The Truth about Equine Herpesvirus

James Tabor Warren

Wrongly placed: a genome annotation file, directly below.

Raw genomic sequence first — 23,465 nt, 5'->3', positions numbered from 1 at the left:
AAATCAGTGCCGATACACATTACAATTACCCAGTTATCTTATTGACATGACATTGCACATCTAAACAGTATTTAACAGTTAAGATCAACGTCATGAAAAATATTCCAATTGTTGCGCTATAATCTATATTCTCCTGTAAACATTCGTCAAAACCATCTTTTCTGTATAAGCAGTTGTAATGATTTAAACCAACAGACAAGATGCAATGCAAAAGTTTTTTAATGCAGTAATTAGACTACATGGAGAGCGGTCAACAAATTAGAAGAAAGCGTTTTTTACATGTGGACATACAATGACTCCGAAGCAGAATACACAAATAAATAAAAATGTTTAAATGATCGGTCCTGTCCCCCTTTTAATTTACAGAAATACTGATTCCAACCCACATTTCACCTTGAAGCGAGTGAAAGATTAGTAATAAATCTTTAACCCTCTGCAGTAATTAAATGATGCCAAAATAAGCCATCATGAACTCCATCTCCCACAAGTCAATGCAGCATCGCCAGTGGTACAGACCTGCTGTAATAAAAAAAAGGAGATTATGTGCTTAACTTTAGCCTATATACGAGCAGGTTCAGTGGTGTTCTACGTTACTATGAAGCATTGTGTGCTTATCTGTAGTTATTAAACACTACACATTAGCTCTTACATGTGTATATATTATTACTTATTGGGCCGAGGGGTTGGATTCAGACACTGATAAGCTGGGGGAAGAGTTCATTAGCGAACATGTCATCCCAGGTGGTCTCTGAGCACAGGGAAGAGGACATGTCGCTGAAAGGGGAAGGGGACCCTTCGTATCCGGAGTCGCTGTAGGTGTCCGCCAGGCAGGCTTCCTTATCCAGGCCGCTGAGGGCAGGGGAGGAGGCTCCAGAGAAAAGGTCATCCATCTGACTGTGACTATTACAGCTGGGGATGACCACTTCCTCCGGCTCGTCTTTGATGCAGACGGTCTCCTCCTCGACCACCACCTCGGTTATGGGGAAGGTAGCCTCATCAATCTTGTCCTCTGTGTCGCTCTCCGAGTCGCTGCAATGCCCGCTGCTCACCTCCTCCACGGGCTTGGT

On April 23rd, 2012 Tennessee’s annual Bucksnort trail ride opened to horse men and women from all across the nation. This was the 25th year for their horse boarding and riding program, however, this was the year many horse owners wished they had missed. An outbreak of the potentially deadly Equine herpesvirus spread to many of the unsuspecting horses at the event, striking many with illness and ending the lives of several others. (Thompson) What has continued to baffle scientists are questions regarding; why would the Equine herpesvirus (EHV-1) affect the population of horses at the event differently? Provoking this question further, how exactly does the virus spread, what does it affect, what happens to the foal within a pregnant mare? Understanding the role EHV-1 plays in the multi-billion dollar horse community has brought to light a great deal of recent research from universities around the country.  Current research has deemed a high level of importance in the field of genetic mapping, specifically, a great deal of progress has been made over the last few years with regard to completing polymerase chain reaction (PCR) assays, so much so that genetic screening via “PCR assays has become the diagnostic test of choice” (Pusteria) Unfortunately, even though the horse’s owner can opt for a screening test, there are still many unanswered questions regarding the fundamentals of such a tragic disease.

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